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Why does the new falafel emoji look like potatoes?

Maura Judkis

By Maura Judkis The Washington Post

Published Feb. 8, 2019

Why does the new falafel emoji look like potatoes?
	What real falafel looks like. Photo by Deb Lindsey for The Washington Post
News of an emoji update is welcomed as eagerly as a new season of "Game of Thrones." We've waited so long, and it's finally here: According to the Unicode Consortium, your 2019 emoji will include wheelchair users, interracial couples, a sloth, a banjo, underpants, butter and a yawning face.


But it's the new emoji for falafel that is raising some questions, namely: Is that really a falafel? Because, uh, it looks a little bit like a potato.


According to the Jerusalem Post, the proposal for the falafel emoji was submitted in April 2018 by Ben Klemens, who said it would be "the first [vegan, halal and kosher] Middle Eastern food represented in emoji." Both Israelis and Palestinians claim falafel as their own. On Twitter, plenty of users were enthusiastic that the deep-fried balls of chickpeas and spices were finally being recognized.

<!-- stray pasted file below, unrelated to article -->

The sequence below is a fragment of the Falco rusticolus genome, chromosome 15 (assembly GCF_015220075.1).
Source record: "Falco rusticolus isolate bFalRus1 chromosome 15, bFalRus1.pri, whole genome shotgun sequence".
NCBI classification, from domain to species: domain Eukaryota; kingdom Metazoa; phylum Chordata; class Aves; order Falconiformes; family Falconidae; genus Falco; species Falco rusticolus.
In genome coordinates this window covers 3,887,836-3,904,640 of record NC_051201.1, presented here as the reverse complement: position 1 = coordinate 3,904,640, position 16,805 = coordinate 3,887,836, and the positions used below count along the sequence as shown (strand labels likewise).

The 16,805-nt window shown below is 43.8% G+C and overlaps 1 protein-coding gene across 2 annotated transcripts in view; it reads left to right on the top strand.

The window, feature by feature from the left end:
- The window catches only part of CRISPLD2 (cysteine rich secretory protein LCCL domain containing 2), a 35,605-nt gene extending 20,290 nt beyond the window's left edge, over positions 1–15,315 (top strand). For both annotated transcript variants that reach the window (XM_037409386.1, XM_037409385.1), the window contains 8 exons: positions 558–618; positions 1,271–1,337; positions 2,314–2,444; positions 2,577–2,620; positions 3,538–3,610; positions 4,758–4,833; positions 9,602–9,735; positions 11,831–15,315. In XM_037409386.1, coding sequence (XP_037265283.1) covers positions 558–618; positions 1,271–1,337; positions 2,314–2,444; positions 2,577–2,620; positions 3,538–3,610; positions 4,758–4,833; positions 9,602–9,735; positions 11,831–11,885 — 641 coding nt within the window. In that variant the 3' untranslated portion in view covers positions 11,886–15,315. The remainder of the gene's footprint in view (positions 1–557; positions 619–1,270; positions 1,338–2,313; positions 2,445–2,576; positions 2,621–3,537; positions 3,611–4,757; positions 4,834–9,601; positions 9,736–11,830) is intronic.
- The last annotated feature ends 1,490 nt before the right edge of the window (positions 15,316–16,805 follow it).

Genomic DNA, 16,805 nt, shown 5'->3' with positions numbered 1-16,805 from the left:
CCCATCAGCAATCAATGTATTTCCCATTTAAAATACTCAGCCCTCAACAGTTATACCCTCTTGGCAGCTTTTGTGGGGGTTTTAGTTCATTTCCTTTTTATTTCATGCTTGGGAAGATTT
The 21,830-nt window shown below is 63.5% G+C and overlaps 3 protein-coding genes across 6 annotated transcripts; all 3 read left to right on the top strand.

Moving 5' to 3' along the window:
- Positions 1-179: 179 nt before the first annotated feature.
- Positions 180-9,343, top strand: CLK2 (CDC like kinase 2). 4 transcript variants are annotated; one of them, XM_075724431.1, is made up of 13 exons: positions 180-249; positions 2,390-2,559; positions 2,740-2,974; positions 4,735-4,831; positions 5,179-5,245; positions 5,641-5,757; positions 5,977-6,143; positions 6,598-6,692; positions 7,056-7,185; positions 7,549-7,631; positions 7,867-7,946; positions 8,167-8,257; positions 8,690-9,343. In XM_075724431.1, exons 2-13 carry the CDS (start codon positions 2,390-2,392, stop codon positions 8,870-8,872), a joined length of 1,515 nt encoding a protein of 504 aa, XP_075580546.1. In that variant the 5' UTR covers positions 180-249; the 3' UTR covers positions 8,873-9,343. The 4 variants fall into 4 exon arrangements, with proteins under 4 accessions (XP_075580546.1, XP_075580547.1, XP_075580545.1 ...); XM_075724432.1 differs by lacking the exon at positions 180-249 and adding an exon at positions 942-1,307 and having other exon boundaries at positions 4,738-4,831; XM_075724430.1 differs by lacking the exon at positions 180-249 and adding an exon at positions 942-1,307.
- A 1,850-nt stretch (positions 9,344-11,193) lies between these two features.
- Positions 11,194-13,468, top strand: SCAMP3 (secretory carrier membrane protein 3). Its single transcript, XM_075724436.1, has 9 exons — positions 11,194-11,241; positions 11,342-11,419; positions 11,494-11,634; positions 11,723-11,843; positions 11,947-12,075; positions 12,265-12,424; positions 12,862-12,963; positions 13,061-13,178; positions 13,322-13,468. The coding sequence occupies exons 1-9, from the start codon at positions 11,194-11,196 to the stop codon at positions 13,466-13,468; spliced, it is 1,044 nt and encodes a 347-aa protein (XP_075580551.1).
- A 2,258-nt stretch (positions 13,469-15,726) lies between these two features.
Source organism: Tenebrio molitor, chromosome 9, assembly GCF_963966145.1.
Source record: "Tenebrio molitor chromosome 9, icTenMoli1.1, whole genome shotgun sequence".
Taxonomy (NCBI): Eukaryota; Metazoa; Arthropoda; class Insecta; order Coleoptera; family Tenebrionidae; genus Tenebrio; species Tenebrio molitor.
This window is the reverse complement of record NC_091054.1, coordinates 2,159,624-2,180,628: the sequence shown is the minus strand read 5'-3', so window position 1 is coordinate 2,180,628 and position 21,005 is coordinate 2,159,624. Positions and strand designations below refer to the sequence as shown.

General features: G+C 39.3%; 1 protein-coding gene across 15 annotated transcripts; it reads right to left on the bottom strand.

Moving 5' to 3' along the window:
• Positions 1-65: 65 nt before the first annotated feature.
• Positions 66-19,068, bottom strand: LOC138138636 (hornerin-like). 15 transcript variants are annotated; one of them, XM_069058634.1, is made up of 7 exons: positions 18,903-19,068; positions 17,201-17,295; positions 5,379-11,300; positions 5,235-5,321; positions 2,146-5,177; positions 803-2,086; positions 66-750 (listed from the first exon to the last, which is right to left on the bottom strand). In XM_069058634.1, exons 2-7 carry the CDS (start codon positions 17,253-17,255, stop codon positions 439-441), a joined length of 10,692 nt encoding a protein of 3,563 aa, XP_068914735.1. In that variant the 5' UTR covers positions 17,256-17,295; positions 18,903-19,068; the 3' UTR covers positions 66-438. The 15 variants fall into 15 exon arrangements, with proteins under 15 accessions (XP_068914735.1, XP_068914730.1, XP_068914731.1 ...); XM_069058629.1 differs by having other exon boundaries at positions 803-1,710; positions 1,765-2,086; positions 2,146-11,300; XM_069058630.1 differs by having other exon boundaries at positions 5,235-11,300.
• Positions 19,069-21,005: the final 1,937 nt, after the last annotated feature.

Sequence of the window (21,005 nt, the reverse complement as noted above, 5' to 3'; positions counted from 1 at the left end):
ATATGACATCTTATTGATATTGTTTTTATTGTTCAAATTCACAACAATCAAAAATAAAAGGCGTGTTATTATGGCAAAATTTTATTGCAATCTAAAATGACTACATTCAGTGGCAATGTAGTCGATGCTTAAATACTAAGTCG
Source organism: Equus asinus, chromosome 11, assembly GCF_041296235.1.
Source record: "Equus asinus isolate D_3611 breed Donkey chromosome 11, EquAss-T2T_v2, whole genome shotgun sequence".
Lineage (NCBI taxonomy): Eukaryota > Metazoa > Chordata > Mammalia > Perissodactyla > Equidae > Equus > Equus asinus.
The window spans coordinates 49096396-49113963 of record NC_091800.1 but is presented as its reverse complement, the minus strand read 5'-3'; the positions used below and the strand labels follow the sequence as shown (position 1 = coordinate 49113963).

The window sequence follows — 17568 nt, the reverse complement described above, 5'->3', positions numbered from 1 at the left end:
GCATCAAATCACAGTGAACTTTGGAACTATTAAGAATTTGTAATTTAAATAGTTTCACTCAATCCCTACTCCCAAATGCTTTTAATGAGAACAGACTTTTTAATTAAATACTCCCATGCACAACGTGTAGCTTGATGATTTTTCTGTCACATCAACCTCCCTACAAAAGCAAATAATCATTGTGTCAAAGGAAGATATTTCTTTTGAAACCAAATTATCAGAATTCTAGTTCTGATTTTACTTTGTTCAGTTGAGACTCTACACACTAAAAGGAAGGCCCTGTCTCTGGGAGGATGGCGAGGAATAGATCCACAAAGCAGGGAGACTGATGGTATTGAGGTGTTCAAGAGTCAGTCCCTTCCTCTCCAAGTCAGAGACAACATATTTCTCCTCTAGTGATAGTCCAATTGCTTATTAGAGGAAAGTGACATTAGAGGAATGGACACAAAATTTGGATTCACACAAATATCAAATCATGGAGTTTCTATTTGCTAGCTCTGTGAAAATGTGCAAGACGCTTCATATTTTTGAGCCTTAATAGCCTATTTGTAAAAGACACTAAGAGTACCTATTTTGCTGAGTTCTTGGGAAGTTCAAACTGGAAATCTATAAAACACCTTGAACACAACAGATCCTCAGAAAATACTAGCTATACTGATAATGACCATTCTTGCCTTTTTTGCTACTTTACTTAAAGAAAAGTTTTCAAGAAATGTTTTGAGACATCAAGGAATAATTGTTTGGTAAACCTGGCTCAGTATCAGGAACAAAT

But some of them pointed out that the falafel looked a bit . . . odd. Kind of like rocks or potatoes. (There is already a potato emoji, and it's a bit more oblong and speckled than the falafel.) The Jewish magazine the Forward said it looked like "soot-covered tennis balls, iced sloppily with phlegm." A Jewish Food website, the Nosher, said it "bears little resemblance to the deep-fried chickpeas we know and love," with some staff members there suggesting it looks like coconuts or "German marzipan potatoes."



While different operating systems have different emoji design, Emojipedia's explanation of the updates was depicted in a "glossy 'Apple-like' style."


This is not the first time a food emoji has missed the mark. Remember the gnashing of teeth over the bagel emoji last year? After Unicode approved the bagel emoji, its initial design was wan and plasticky, like a freezer-aisle bagel, and without any cream cheese. New Yorkers were outraged. It was "the most gentile bagel ever baked," tweeted reporter Josh Glancy. Forward wrote: "If they wanted to create an emoji for 'two hemorrhoid doughnut cushions balanced on each other,' then they have succeeded. But as a bagel - feh. It wouldn't even pass muster at Bruegger's." Apple eventually revised its emoji to be puffier and contain cream cheese.


Perhaps the falafel emoji will meet a similar fate. But the new emoji aren't available yet - they will be added to operating systems throughout 2019.

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